SAN FRANCISCO – A pioneer of software that delivers pop-up ads based on Web sites that Internet users browse said Tuesday it will exit that business by June following persistent criticism from online publishers, consumer groups and privacy advocates.
Claria Corp. had said last summer it was phasing out its adware business in favor of new personalization services, but it did not commit to a timeline or promise to drop such ads entirely. Tuesday's announcement is the first such commitment.
The Redwood City company said it has hired Deutsche Bank Securities Inc. to help sell its adware assets.
Critics say adware has emerged as one of the top scourges of Internet use because it often degrades computer performance, tracks a user's browsing habits and is installed without permission.
Despite the pledge to stop adware, critics remained wary of Claria, which generated more than $149 million from 1999 to 2003.
"If they really wanted to demonstrate a commitment to being anti-adware then the right thing to do is shut down the operation, not sell it to somebody else so they can continue what Claria started," said Dave Kramer, an attorney at Wilson Sonsini Goodrich & Rosati, who has represented clients in adware lawsuits.
In a statement, Claria said it will require any buyer of its adware assets to agree to abide by a set of standards outlined by Truste and other privacy watchdog groups.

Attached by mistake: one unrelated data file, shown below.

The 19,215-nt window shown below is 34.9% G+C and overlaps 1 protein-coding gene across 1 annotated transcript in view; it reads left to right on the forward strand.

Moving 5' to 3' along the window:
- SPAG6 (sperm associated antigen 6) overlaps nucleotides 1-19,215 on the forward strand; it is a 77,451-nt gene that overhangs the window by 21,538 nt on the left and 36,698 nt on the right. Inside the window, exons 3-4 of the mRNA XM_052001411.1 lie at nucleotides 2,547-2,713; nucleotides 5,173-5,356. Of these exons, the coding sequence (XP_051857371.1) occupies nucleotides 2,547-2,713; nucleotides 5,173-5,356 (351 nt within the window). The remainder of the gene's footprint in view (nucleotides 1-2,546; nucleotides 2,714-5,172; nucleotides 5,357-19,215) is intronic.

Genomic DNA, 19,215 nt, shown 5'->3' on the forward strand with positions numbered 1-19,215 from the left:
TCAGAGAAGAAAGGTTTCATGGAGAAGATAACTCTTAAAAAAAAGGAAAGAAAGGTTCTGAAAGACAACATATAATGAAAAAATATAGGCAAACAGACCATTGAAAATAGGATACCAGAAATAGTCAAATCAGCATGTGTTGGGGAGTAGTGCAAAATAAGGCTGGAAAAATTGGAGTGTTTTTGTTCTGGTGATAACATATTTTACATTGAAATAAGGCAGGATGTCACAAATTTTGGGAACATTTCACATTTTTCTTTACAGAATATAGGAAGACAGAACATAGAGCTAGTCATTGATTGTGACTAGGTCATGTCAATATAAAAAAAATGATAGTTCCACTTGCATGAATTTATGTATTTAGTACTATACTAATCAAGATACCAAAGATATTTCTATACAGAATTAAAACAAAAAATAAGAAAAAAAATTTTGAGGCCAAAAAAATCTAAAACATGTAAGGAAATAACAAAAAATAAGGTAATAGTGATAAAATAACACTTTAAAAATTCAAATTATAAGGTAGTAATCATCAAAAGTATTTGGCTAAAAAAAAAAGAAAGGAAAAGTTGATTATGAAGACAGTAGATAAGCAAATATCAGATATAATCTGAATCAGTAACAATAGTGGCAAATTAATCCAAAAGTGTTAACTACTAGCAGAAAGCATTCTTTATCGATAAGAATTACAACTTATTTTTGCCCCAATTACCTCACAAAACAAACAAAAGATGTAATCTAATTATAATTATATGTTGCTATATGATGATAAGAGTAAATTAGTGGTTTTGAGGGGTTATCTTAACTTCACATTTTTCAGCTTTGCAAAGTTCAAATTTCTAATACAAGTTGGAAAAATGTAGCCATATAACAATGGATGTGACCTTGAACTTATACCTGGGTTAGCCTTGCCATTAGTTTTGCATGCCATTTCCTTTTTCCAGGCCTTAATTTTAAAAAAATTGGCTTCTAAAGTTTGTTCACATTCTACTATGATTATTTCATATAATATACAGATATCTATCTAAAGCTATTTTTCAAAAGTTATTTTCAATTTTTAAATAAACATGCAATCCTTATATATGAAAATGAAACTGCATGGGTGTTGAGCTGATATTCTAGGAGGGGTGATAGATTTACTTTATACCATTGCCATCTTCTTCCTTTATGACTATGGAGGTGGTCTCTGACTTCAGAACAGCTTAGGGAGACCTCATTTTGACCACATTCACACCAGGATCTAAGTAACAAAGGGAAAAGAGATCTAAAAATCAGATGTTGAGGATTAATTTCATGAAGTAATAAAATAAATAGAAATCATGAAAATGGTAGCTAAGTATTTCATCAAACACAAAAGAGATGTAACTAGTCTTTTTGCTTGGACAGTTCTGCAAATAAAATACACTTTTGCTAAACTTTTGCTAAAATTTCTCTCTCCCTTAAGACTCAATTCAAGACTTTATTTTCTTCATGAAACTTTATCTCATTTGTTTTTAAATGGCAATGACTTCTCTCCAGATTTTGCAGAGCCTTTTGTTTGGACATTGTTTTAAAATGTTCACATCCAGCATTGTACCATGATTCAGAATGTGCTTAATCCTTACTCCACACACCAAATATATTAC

Claria executives declined to give further details or discuss their reasons for existing the business.
Claria's software typically came bundled with free products such as its own eWallet password-storage program and file-sharing software like Kazaa.
Though licensing agreements disclose the ad components, many computer users don't bother reading them, prompting complaints from privacy advocates and consumer groups that Claria wasn't doing enough to obtain consent.
Claria has said it will focus on a new service called PersonalWeb, which generates "personalized Web portals" on the fly so that a user who just checked baseball scores and movie show times might get a page pulling top items from ESPN and Moviefone.
On the page would be targeted ads from BehaviorLink, the company's new ad network aimed at serving banner ads targeted to a user's interests. Unlike the old pop-up ads, which sometimes covered up someone else's Web site, BehaviorLink ads come with the site's permission.
Claria, which previously went by the name Gator Corp., was among the first companies to offer advertisements that were tailored to the Web sites a user visited.
The company was a defendant in numerous lawsuits filed by The New York Times Co., Wells Fargo & Co., and other businesses, which complained that pop-up ads served obscured other advertising on their Web sites.